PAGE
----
Toast the new year with a f lagon of cheer
It’s probably unwise to ask a booze guy to predict the future. The crystal into which I gaze is shaped into glasses, not balls, and the only entrails I read are first braised with madeira and onions. Sometimes the sooth is best left unsaid.
But at this time of year editors flick through their contact books looking for Nostradamus and when he doesn’t answer they just settle on the nearest “N”.
Which is why you have before you now a list of predictions for 2017 built by ample gut instinct as much as great insight, and produced in the hope that this coming year is nothing like the miserable bastard just passed.
The “natural” correction
The rise of natural wine has been the biggest trend of the past few years, but 2017 looks set to be the year that some balance and sense is restored to the wine lists of this thirsty nation. No longer will we have to throw out the baby and drink the bathwater. Good examples of natural wine will continue to successfully find listings because delicious wines always will, but here’s hoping we no longer see the faulty, snake oil-scented bottles that some pimply sommelier bought just because they liked the winemaker’s wife’s beard.
While the wines we’re drinking are more diverse than ever, the packaging in which we buy them overwhelmingly remains glass bottles produced to contain 750ml. That is starting to change. Half-bottles are gaining favour for the flexibility they offer in restaurants and some especially thirsty winemakers are bringing back the 4-litre flagon. Wine in kegs has been around for a little while but improvements in the technology will move it beyond niche and we may soon be seeing premium wine in casks pushing towards the $50 mark.
Proud Primary Produce’s Up the Mountain Yarra Valley rose 2016, $70.
Viticulturist and winemaker Stuart Proud is a child of the flagon-fuelled 1970s who thinks the time has come for the format to make a comeback. He’s filled his flagons with a beautifully bright and expressive rose so deliciously drinkable you’ll be thankful for all that extra volume.
Brandy is back
We live in a golden age of Australian distilling. The past couple of years have been all about gin and we now have so many artisan gin producers in this country, the ratio is one gin brand for every three mothers in need of ruination. Now it’s brandy’s turn to boom. Like gin, brandy is the foundation of many of the classic cocktails in vogue and while there’s an ocean of cognac available to stock our bars and liquor cabinets, 2017 will be the year we tap into grape-distilling traditions of our own.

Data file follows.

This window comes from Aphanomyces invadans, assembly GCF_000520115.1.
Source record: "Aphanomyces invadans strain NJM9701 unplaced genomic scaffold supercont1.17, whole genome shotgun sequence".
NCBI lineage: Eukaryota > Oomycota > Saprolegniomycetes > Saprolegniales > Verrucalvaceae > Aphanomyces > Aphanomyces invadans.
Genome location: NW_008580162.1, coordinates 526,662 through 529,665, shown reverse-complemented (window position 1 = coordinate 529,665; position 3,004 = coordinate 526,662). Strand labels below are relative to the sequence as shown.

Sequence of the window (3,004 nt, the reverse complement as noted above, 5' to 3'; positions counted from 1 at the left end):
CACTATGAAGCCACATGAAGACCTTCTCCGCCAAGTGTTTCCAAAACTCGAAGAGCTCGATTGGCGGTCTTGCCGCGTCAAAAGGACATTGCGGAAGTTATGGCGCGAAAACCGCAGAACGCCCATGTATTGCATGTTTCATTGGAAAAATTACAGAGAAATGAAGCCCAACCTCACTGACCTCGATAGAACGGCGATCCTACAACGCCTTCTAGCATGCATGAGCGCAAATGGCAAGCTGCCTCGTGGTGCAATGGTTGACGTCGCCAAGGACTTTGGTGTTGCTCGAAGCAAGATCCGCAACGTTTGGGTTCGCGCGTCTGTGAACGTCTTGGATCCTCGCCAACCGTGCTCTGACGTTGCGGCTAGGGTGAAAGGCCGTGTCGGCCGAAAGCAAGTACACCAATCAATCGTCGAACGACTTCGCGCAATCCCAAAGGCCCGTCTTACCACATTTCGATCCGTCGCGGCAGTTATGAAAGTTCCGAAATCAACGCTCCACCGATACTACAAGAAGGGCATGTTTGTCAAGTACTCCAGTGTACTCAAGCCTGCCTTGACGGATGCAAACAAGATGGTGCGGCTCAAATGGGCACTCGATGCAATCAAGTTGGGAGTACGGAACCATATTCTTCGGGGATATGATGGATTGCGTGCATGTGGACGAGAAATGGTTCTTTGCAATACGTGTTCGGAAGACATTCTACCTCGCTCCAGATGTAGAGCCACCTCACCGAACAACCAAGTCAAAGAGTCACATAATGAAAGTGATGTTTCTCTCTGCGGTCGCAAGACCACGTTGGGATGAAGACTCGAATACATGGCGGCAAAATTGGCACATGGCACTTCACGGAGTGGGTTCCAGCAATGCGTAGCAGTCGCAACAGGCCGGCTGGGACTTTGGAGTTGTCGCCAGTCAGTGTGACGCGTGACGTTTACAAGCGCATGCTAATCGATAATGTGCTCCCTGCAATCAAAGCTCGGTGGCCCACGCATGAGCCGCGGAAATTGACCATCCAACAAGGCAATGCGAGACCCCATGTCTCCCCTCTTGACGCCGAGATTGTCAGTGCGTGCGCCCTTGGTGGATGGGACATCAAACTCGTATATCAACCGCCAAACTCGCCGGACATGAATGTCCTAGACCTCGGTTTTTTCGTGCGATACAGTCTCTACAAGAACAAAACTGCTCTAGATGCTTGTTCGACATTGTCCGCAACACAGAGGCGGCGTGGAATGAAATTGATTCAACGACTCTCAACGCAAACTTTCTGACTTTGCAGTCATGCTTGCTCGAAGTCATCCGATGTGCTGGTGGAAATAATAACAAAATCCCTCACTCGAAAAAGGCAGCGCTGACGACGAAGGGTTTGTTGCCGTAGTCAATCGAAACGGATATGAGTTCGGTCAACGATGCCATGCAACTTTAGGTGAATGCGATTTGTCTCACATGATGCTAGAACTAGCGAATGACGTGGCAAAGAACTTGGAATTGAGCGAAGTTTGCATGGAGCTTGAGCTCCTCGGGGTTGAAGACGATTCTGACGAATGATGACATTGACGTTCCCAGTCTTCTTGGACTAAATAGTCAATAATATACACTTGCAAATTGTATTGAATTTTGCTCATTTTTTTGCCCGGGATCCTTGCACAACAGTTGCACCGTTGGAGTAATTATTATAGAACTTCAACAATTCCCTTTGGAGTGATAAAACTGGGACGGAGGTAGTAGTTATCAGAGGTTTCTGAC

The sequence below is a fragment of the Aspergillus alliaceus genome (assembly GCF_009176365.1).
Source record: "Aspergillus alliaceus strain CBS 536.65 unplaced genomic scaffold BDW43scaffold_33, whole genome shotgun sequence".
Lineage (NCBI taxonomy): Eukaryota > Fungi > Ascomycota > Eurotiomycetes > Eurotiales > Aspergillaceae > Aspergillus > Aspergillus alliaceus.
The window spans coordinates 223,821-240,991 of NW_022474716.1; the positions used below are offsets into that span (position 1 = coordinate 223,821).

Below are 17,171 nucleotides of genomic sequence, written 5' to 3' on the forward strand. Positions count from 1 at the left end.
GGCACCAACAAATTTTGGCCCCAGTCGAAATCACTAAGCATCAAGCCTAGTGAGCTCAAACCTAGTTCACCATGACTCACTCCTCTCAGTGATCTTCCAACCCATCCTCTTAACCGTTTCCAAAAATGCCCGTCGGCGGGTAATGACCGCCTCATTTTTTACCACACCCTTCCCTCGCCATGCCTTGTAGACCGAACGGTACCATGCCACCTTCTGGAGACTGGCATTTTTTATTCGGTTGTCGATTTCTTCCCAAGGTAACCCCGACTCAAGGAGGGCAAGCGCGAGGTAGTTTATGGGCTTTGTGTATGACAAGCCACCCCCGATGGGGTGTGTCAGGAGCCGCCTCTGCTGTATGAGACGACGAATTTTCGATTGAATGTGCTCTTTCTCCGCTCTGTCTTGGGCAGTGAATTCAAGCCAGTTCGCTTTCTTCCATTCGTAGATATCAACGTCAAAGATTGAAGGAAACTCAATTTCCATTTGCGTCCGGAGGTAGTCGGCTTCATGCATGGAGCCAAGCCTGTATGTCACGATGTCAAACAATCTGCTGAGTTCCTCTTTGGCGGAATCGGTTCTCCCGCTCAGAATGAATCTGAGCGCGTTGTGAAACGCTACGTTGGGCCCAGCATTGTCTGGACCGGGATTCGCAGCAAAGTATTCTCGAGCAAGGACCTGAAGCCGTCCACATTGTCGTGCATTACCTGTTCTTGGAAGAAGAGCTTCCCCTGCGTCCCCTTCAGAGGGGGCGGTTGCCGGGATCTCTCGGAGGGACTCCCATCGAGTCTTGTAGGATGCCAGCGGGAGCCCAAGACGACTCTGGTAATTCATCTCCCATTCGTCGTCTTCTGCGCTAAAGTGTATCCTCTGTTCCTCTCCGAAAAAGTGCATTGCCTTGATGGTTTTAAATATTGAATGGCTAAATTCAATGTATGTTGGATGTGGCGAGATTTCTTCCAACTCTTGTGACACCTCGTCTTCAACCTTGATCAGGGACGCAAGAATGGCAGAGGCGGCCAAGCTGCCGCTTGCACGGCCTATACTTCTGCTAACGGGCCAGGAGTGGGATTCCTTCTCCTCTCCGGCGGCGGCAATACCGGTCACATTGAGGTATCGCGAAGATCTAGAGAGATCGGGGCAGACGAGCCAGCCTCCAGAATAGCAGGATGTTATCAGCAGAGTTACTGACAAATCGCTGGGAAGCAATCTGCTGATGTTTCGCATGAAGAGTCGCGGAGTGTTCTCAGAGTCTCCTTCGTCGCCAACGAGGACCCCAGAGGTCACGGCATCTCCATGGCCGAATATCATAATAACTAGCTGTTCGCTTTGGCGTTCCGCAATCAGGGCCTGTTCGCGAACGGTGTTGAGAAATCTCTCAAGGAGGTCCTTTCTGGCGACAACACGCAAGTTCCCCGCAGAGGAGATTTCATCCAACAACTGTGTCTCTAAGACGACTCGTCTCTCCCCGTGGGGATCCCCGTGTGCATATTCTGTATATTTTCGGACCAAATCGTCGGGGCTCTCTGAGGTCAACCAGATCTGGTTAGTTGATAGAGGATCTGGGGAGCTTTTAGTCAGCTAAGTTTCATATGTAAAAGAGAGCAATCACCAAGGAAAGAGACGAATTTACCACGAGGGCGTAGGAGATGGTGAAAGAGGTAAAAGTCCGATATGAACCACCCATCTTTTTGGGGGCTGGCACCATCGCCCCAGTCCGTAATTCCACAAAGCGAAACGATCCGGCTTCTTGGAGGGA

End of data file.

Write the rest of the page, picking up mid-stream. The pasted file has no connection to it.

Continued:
St Agnes XO 15 year old, $100. A polished and deliciously complex spirit rich in the aromas of candied peel and graceful oak ageing.
Try this: The wines of Greece and Portugal
The selection of imported offerings on our wine lists and bottle shop shelves has never been better but it’s still dominated by France, Italy and, at least in the riesling section, Germany. But 2017 will serve us up some excitement from opposite ends of the European continent. Despite both being busted-arse broke, Portugal and Greece have energetic wine industries looking to engage more with markets beyond their borders, so get used to seeing assyrtiko, sercial, mavrotragano and bastardo appearing more frequently on the list of your favourite wine bars.
Everything available by the glass
Recent studies of the behaviour of magpies have dispelled the myth of the bird’s attraction to reflective objects. That leaves sommeliers as the species likeliest to succumb to the lure of shiny new toys. Right now it’s the Coravin, a faintly sadistic-looking instrument that pierces corks, extracts wine and replaces the liquid with preserving argon gas while the cork remains perfectly intact. In theory this means every wine in the cellar is now available by the glass, which may make 2017 the year wine nerds battle to see who can subject the most extravagant bottle to this newfangled thieving trick.
At around $500 the Coravin system won’t be for everyone so for home use consider the very effective Winesave system ($39.95 and also based on argon) as a way of extending the life of your opened bottles.